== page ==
The students from the District 75 school, PS 811, belong to a fourth learning community, Gardner. About 27 attend some classes with QHST students and also are part of one of the other learning communities. "Being in this environment," one District 75 student says, "made me proud of what am and what I can do in the future." (Gail Robinson, April 2012)

About the students

Free or reduced priced lunch
Students with disabilities
English language learners

About the school

Shared campus?
This school shares a campus with PS/IS 208 and PS/IS 266
Uniforms required?
Metal detectors?
How crowded? (Full is 100%)
Citywide Average Key
This school is Better Near Worse than the citywide average


Average daily attendance
85% Citywide Average
How many students are chronically absent?
42% Citywide Average

Is this school safe?

How many teachers say order and discipline are maintained at this school?
77% Citywide Average
How many students think bullying happens most or all of the time at this school?
37% Citywide Average
How many students say they feel safe in the hallways, bathrooms and locker rooms?
85% Citywide Average
How many students say most students treat each other with respect?
57% Citywide Average

About the leadership

Years of principal experience at this school
5.3 Citywide Average
How many teachers say the principal is an effective manager?
80% Citywide Average
How many teachers say the principal has a clear vision for this school?
85% Citywide Average
How many teachers trust the principal?
80% Citywide Average

About the teachers

How many teachers have 3 or more years of experience teaching?
73% Citywide Average
Teacher attendance
97% Citywide Average
How many teachers say they would recommend this school to other families?
81% Citywide Average
How many teachers think the staff collaborate to make this school run effectively?
86% Citywide Average
Citywide Average Key
This school is Better Near Worse than the citywide average

Arts offerings

This school has 10 dedicated spaces for Dance, Music, Theater, Visual arts, and Media arts
This school has 2 licensed arts teacher in Music (part-time) and Visual arts (part-time)

Engaging curriculum?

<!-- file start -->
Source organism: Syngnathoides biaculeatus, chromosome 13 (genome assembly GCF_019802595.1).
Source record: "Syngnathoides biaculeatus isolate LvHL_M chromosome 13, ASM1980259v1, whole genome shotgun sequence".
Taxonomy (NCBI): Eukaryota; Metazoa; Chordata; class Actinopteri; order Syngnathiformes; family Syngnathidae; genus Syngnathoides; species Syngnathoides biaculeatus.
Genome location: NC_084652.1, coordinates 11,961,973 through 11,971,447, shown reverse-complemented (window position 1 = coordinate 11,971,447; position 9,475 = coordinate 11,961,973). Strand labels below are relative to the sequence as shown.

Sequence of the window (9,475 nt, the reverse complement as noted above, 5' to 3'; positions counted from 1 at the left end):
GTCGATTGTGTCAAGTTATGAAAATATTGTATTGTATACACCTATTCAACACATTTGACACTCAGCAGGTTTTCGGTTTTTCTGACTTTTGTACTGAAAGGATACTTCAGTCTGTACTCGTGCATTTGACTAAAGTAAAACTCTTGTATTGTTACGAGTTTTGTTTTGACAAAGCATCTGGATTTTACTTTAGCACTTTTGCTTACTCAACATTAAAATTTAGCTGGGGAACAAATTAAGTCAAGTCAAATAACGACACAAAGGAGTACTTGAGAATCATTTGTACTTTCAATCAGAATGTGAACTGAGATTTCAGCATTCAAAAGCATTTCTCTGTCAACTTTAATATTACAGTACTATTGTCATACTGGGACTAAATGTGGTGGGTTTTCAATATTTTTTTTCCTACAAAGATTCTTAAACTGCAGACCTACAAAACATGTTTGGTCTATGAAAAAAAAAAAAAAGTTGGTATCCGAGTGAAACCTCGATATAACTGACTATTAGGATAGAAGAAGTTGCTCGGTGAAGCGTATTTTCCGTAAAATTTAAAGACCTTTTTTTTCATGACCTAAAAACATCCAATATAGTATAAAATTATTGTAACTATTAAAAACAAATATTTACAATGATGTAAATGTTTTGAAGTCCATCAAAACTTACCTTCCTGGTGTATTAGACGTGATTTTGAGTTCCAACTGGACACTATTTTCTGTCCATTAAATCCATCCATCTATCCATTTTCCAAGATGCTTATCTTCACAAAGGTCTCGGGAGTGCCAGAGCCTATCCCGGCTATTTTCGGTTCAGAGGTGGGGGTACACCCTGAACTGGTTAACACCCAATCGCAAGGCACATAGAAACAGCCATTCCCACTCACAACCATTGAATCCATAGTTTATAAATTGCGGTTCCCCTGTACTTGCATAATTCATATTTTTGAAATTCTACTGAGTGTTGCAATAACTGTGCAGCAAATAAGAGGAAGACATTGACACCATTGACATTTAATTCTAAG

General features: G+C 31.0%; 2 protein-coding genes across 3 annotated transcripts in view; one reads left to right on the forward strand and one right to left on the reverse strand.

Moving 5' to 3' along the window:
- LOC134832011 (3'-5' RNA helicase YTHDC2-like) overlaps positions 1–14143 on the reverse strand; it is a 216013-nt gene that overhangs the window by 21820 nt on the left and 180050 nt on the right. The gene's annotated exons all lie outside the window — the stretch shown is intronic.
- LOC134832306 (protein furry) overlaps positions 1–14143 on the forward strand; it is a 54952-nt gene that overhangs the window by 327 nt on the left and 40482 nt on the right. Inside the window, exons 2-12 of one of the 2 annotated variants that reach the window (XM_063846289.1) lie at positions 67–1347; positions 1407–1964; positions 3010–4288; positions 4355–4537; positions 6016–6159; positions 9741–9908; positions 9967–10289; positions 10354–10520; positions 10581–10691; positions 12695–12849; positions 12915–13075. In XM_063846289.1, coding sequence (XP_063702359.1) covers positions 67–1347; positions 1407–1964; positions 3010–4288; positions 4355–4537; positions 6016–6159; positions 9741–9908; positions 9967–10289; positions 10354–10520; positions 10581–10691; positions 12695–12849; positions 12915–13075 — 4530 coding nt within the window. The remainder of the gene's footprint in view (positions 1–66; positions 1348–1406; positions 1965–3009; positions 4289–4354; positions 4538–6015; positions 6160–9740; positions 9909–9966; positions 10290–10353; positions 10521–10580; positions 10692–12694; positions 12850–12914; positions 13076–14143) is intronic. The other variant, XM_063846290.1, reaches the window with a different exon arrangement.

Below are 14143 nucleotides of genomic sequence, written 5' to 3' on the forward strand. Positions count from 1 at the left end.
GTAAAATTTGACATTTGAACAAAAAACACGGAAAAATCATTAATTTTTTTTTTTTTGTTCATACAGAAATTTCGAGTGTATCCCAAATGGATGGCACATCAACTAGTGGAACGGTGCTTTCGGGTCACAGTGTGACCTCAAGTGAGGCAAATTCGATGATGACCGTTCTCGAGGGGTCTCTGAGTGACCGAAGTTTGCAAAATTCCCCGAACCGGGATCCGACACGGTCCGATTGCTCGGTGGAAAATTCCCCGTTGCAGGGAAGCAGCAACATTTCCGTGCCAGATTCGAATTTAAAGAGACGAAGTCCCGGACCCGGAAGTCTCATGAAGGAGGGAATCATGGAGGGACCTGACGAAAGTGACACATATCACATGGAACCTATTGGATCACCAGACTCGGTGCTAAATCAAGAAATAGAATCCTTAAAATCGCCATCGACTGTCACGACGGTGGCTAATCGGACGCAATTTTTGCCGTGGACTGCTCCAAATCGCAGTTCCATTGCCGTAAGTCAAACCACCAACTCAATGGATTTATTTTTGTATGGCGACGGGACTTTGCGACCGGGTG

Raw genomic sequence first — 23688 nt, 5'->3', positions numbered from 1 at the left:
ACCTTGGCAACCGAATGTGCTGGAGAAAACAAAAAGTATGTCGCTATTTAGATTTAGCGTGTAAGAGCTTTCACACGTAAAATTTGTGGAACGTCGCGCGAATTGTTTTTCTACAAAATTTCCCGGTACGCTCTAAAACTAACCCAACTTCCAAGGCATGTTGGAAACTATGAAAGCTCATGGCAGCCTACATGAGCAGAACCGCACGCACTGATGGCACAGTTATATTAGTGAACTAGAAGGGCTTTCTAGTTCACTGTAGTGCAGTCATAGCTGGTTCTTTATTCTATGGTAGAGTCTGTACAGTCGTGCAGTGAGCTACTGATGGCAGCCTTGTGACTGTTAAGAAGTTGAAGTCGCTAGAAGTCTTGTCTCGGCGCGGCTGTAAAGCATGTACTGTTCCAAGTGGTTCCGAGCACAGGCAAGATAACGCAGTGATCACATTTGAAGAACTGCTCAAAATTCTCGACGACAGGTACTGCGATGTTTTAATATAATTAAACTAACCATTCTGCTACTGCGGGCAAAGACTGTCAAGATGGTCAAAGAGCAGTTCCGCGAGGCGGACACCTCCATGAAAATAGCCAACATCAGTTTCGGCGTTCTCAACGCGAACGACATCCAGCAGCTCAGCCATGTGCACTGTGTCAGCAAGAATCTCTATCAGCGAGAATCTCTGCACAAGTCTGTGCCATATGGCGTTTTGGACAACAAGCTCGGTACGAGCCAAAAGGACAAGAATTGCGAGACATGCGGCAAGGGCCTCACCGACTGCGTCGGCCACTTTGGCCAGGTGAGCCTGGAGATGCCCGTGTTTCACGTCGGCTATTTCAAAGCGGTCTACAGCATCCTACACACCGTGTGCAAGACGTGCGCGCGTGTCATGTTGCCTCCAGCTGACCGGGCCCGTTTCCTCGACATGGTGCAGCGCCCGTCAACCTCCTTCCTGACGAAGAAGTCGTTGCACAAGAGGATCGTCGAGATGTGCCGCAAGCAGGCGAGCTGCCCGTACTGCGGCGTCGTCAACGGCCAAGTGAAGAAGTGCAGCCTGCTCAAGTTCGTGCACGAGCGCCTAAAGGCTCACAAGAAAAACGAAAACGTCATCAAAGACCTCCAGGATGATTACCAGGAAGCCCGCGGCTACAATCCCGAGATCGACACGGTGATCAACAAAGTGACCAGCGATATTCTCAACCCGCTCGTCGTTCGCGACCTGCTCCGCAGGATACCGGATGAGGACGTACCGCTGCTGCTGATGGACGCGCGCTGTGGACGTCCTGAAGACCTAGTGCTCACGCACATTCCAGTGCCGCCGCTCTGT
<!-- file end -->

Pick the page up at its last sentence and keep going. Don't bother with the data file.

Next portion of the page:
How many students say this school offers enough programs, classes and activities to keep them interested?
72% Citywide Average
How many students say they are challenged in most or all of their classes?
54% Citywide Average
How many students say the programs, classes and activities here encourage them to develop talent outside academics?
71% Citywide Average
Citywide Average Key
This school is Better Near Worse than the citywide average

How many graduate?

How many students graduate in 4 years?
77% Citywide Average
How many graduates earn Advanced Regents diplomas?
11% Citywide Average
How many students drop out?
10% Citywide Average

Are students prepared for college?

How many students graduate with test scores high enough to enroll at CUNY without remedial help?
32% Citywide Average
How many students take a college-level course or earn a professional certificate?
41% Citywide Average
How many graduate and enter college within 18 months?
63% Citywide Average
Citywide Average Key
This school is Better Near Worse than the citywide average

How does this school serve English Language Learners?

How many English language learners graduate in 4 years?
65% Citywide Average

How does this school serve students with disabilities?

This school offers self-contained classes
This school offers team teaching (ICT)
How many students say that students with disabilities are included in all activities?
68% Citywide Average
How many parents of students with disabilities say this school offers enough activities and services for their children's needs?
87% Citywide Average
How many parents of students with disabilities say this school works to achive the goals of their students' IEPs?
91% Citywide Average
How many parents of students with disabilities say they are satisfied with the IEP development process at this school?
90% Citywide Average
How many special ed students graduate in 4 years?
60% Citywide Average
For more information about our data sources, see About Our Data

Programs and Admissions

Teaching Institute
Admissions Method: Ed. Opt.
Program Description

Students engage in teaching methods in all classes. Students can apply to a voluntary one-year internship in teaching during 11th or 12th grade. Students are part of grade level cohorts and participate in interdisciplinary units and projects.


Language Courses


Advanced Placement (AP) courses

AP English, AP Statistics, AP US History


Boys PSAL teams

Baseball, Basketball, Bowling, Fencing, Indoor Track, Outdoor Track, Soccer, Swimming

Girls PSAL teams

Basketball, Cross Country, Fencing, Flag Football, Golf, Indoor Track, Lacrosse, Outdoor Track, Rugby, Soccer, Softball, Swimming, Volleyball

Coed PSAL teams

Cricket, Golf

Read about admissions, academics, and more at this school on the NYCDOE’s School Finder
NYC Department of Education: School Finder